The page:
SAN JOSE — Lots of motorists are howling mad more than a new configuration that has narrowed Lincoln Avenue by means of the heart of Willow Glen to make the corridor a lot more friendly to bicyclists and pedestrians.
That anger is likely to spread as more Bay Area cities pursue “road diets,” which decrease targeted traffic lanes, add bicycle lanes and expand pedestrian crossings. Backers applaud the concept for creating streets safer. Drivers stuck in slow traffic feel planners are nuts.
Hans Larsen, chief of the San Jose Department of Transportation, mentioned feedback to the Lincoln test is split equally in between supporters and opponents. “Folks who are interested in a safe, calm and accessible spot for walking, shopping, dining and biking seem to appreciate it,” Larsen said. “Those that are interested in passing via promptly appear to hate it.”
A road diet program ordinarily requires a 4-lane city street and removes two lanes though installing a center turning lane. A safety study found that crash frequencies at road diets have been around six percent reduced than at comparable streets.
The city will evaluate the Lincoln trial run soon after the three-month pilot project ends in Might. The city will make the changes from Willow Road to Coe Avenue permanent only if Willow Glen business enterprise leaders and residents give their blessing and traffic data show a minimal effect. So far far more than 300 folks have commented to the Willow Glen Neighborhood Association.
The very first 4 weeks have at times been chaotic: lengthy backups, seemingly endless red lights and drivers behaving badly.
“I hate the road diet plan,” wrote Willow Glen resident Ursula Nanna, who claims her parked vehicle was sideswiped for the duration of a prolonged targeted traffic backup from north of Coe to Willow. “Prior to even beginning my car or truck, an impatient driver zoomed out of the website traffic lane into the bike lane to stay away from targeted traffic, hit my driver’s side rear bumper difficult, sped off in the bike lane prior to I could get any information.”
Diana Trinh, of Santa Clara, said she likes the idea of a road eating plan, but she’s not certain Lincoln can handle it.
“I do not know if it will get superior in a couple of weeks, but I drove up Lincoln the other day and it was terrible,” Trinh wrote. “I was stuck in a line for several cycles, and points were crawling up to Willow.”
The push toward road diets took off in 2008, when the state endorsed the notion of “complete streets” for urban neighborhoods in which the entire streetscape, from sidewalk to sidewalk, is geared for protected access and use by nondrivers.
San Jose has narrowed ten streets over the past few years, which includes busy Hedding Street and now Alum Rock Avenue. San Francisco is by far the leader of this movement, with much more than 70 streets on the diet plan list. Oakland converted High Street and Broadway. Mountain View’s downtown rejuvenation was offered a increase when Castro Street was narrowed — restaurants, book retailers and other shops flourished. Hayward removed one particular eastbound lane on C Street to strengthen pedestrian safety at the public library and a park across the street.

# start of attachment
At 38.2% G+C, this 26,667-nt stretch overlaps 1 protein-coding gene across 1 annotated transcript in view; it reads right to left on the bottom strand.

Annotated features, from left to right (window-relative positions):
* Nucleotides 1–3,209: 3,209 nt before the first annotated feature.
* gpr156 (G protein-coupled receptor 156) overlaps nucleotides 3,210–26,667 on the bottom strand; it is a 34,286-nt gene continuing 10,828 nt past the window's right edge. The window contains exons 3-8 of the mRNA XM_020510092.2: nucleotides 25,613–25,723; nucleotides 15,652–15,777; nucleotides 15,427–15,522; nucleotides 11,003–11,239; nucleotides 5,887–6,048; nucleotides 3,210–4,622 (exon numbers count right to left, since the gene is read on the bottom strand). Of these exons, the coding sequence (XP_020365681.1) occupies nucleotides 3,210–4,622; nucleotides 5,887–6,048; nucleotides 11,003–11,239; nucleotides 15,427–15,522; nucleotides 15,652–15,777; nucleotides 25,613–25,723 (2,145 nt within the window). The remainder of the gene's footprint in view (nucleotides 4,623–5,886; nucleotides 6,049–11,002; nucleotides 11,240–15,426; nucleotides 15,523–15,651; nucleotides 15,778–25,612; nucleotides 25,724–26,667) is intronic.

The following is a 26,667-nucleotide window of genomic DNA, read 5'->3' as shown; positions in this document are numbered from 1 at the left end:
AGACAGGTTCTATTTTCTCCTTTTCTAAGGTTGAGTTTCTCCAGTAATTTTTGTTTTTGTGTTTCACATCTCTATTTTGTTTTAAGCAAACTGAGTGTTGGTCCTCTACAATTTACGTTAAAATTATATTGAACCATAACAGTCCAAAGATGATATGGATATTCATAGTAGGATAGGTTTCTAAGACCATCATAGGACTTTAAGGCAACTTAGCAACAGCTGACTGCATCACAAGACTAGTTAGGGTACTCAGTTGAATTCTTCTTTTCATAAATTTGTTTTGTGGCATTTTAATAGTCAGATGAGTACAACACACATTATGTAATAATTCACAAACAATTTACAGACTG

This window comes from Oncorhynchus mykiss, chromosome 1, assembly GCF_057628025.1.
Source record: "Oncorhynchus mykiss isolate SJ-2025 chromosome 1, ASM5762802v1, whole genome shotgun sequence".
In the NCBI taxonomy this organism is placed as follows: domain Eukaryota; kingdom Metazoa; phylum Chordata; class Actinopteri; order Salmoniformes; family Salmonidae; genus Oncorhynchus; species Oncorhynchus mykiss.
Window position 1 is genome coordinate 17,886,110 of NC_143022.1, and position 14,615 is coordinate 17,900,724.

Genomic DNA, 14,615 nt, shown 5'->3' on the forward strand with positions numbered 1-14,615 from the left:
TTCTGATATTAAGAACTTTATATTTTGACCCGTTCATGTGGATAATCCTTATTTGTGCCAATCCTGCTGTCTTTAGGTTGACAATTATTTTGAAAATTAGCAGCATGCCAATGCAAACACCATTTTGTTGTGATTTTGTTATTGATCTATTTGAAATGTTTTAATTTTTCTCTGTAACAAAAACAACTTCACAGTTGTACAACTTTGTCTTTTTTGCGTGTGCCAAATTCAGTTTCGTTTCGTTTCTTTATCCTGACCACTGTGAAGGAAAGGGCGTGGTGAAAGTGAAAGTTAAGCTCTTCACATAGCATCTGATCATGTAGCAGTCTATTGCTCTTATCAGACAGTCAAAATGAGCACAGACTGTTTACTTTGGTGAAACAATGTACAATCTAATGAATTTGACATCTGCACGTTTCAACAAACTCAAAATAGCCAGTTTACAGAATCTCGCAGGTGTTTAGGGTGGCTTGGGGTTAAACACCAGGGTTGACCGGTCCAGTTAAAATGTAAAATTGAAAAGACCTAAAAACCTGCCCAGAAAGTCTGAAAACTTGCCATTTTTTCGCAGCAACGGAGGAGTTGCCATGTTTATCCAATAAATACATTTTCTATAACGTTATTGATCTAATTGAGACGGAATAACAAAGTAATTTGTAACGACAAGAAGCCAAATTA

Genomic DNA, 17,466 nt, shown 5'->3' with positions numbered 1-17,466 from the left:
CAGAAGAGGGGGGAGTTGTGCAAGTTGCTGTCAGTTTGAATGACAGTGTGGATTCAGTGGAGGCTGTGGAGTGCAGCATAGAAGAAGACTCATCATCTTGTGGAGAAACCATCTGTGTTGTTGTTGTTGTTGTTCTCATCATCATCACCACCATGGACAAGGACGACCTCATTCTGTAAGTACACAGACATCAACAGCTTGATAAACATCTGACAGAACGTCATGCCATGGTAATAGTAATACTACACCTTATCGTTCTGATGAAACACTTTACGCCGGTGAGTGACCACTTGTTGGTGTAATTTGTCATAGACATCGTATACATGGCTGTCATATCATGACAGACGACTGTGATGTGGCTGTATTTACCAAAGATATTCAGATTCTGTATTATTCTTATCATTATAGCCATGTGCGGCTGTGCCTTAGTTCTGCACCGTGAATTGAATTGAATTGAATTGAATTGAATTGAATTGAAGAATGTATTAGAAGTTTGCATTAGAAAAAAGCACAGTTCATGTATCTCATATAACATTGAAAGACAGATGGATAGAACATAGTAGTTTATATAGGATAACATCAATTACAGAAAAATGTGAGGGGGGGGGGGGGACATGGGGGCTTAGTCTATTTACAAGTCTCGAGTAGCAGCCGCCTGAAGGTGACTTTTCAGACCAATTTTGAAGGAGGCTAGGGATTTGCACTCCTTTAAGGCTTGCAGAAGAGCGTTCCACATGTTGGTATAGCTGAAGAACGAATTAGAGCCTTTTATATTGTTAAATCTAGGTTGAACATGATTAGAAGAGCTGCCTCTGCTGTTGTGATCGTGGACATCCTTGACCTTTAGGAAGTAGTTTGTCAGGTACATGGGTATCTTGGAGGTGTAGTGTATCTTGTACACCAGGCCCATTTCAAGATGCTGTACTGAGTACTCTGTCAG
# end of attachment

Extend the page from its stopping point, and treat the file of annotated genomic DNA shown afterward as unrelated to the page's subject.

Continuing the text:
Morgan Hill has begun testing Monterey Road, and Sunnyvale will do the exact same on Mary Avenue.
Now it really is Lincoln under the diet program microscope.
“As anticipated, the 1st couple of weeks had been a small rough, as commuters and neighbors adjusted to the new lane alignment,” stated Peter Allen, a board member of the Willow Glen Neighborhood Association. “There are nonetheless backups at the major intersections at Minnesota and Willow throughout rush hours, but site visitors flows smoothly the rest of the day.
“Most importantly, drivers are slowing down, and we’re hearing positive reports from bicyclists and pedestrians who feel safer on Lincoln.”
Backers of road diets ask for patience and point to the recent changes on Hedding Street and Pruneridge Avenue in Santa Clara, each of which drew loud initial protests. But the complaints died down.
“Our knowledge,” Larsen mentioned, “is that the robust negative reactions happen in the 1st month and then people today either accept the transform or come across other instances, routes and modes to travel.”
Willow Glen resident George Cenkner already likes the new configuration.
“Instead of the horrendous backups that have been predicted, website traffic is just, nicely, calmer,” he mentioned. “I suspect that folks definitely wanting to speed are just discovering alternate routes, but who cares about them anyway?”
Road diets aren’t the only big visitors plans afoot. The Santa Clara Valley Transportation Authority is anticipated to determine later this year whether to take out two lanes on El Camino Genuine from Santa Clara to Palo Alto to accommodate express buses.
Let the howling commence.
Speak to Gary Richards at mrroadshow.com or at 408-920-5335.
PLUSES AND MINUSES OF ROAD DIETS
Two-way center turn lane permits safer left turns, for the reason that turning site visitors does not force following visitors to change lanes or stop.
Encourages cycling with five- to six-foot bike lanes.
Pedestrians need to have to cross fewer lanes of targeted traffic.
Higher space among oncoming site visitors as center-turn lane acts as a buffer.
Enables installation of wider sidewalks.
Added congestion in the course of commute periods.
Drivers divert to side streets.
Parking on narrow streets can block view of drivers.
Less parking in some cases.
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